Agent-based modeling in JavaScript in the browser or on the server. [v0.4.8]



The base flocc.Agent class (from here on, just Agent) contains data about an individual agent in an environment.

An empty agent can be instantiated by calling: const agent = new Agent();

An agent can also be instantiated with data by passing a JavaScript object of key-value pairs into the constructor:

const agent = new Agent({
  x: 10,
  y: 20


.set(key, value) or .set(data)

Immediately sets a piece of data associated with an agent. key should be a (unique) string, and value can be any type, from numbers and strings to arrays, functions*, or even other agents. Alternatively, instead of a key-value pair, simply pass a data object, which will set or overwrite the agent’s data with the object’s own keys and values.

*If you do pass a function as a value, the function will be called every time you call agent.get('functionKey');, with the agent passed as a parameter. This can help encapsulate data that needs to be computed at the time it’s retrieved, but you should be careful that your function does not contain side effects, like altering other agents’ data.

// set keys and values individually
agent.set('color', 'blue');
agent.set('size', 101);
agent.set('friend', otherAgent);
agent.set('friendOfFriend', agt => agt.get('friend').get('friend'))

// or set a group of keys and values all at once
  x: 10,
  y: 5,
  z: 13


Get a piece of data associated with an agent. key should be a string corresponding to the piece of data. If the data doesn’t exist, will return undefined.

agent.get('color'); // returns 'blue'
agent.get('size'); // returns 101
agent.get('friend'); // returns otherAgent
agent.get('friendOfFriend'); // returns the result of otherAgent.get('friend')


Get all the data associate with an agent.

const data = agent.getData();

/* Returns this object:
  color: 'blue',
  size: 101,
  friend: otherAgent,
  x: 10,
  y: 5,
  z: 13

*Note that function values are not immediately visible on the object returned by .getData(), however, they can still be referenced on othe object.

data.friendOfFriend; // returns the result of otherAgent.get('friend')

.increment(key, n = 1)

If a piece of data is a (integer) number, calling this will immediately increase the value by 1 (or n, if given). If the value has not yet been set, this will automatically set it to 1.

agent.increment('size'); // size is now 102

.decrement(key, n = 1)

The opposite of .increment, this will decrease the value by 1 (or n, if given). If the value has not yet been set, this will automatically set it to -1.

agent.decrement('size'); // size is now 101


Add a rule (a function) to this agent, to be run with every tick of the environment. Multiple rules can be added to the same agent, and they will be invoked in the order they were added. The agent is always passed as the first parameter to the rule function, but additional parameters can be added to be referenced inside the rule function.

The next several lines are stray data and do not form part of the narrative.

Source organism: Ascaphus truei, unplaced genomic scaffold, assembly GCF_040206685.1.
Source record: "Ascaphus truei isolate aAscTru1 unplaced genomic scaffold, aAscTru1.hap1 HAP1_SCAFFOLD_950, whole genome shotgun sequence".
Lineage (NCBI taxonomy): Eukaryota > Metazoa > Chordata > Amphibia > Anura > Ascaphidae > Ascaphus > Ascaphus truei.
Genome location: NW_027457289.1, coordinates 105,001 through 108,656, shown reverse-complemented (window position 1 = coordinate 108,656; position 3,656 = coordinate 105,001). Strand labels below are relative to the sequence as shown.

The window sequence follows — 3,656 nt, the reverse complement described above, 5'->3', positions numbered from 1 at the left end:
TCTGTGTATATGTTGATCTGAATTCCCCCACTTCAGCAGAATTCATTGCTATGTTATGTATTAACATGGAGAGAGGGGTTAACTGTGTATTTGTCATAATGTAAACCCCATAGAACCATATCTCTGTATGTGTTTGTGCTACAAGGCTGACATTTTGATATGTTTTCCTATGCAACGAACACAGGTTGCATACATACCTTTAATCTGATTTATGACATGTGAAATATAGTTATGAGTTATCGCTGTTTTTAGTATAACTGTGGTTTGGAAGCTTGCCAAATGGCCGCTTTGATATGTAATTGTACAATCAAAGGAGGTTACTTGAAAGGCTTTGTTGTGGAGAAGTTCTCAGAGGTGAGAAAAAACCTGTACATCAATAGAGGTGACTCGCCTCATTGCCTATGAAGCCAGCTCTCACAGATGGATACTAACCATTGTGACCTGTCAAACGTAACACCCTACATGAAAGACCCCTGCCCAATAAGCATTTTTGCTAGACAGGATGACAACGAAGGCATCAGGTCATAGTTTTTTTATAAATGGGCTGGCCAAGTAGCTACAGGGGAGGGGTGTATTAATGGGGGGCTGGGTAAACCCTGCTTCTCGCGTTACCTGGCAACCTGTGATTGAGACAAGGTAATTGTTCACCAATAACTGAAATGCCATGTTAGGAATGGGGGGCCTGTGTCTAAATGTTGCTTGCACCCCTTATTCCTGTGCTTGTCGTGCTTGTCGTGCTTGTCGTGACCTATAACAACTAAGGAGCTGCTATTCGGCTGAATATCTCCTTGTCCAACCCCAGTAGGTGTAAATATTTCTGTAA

agent.addRule(agt => {
    agt.set('color', 'red');

If a rule function returns a JavaScript object, that data will be set on the agent asynchronously (after all agents in the environment have executed their rules). The two below rule functions are identical:

function tick(agent) {
  // asynchronously set new "x" value after this tick
  return {
    x: (agent.get('x') * 2) % 3
function tick(agent) {
  // enqueue a function to be asynchronously called after this tick
  agent.enqueue(a => {
    a.set('x', (agent.get('x') * 2) % 3);


Add a rule function to be run asynchronously on the next (or at the end of the current) tick of the environment, to be discarded afterward.

If an environment has three agents, each with one rule function, then when the environment ticks, agent #1’s rule function runs, followed by #2, followed by #3. Suppose #1’s rule function changes something about #1 such that it affects the outcome of #2’s rule function. You might instead want all the agents to change something about themselves independent of what the others are going to do on this tick. In that case, you could add a rule (with .addRule) that enqueues another rule function to be run and then discarded.

function tick(agent) {
    const average = calculateAverageValue();
    agent.enqueue(agent => {
        agent.set('target', average);


In the above example, each agent calculates some average value, and sets its target value to that average. If we had not called .enqueue within the rule function (tick), then when the first agent in the environment calculates the average and sets its target, the second agent might not get the same average value!

Next, read up on Environments.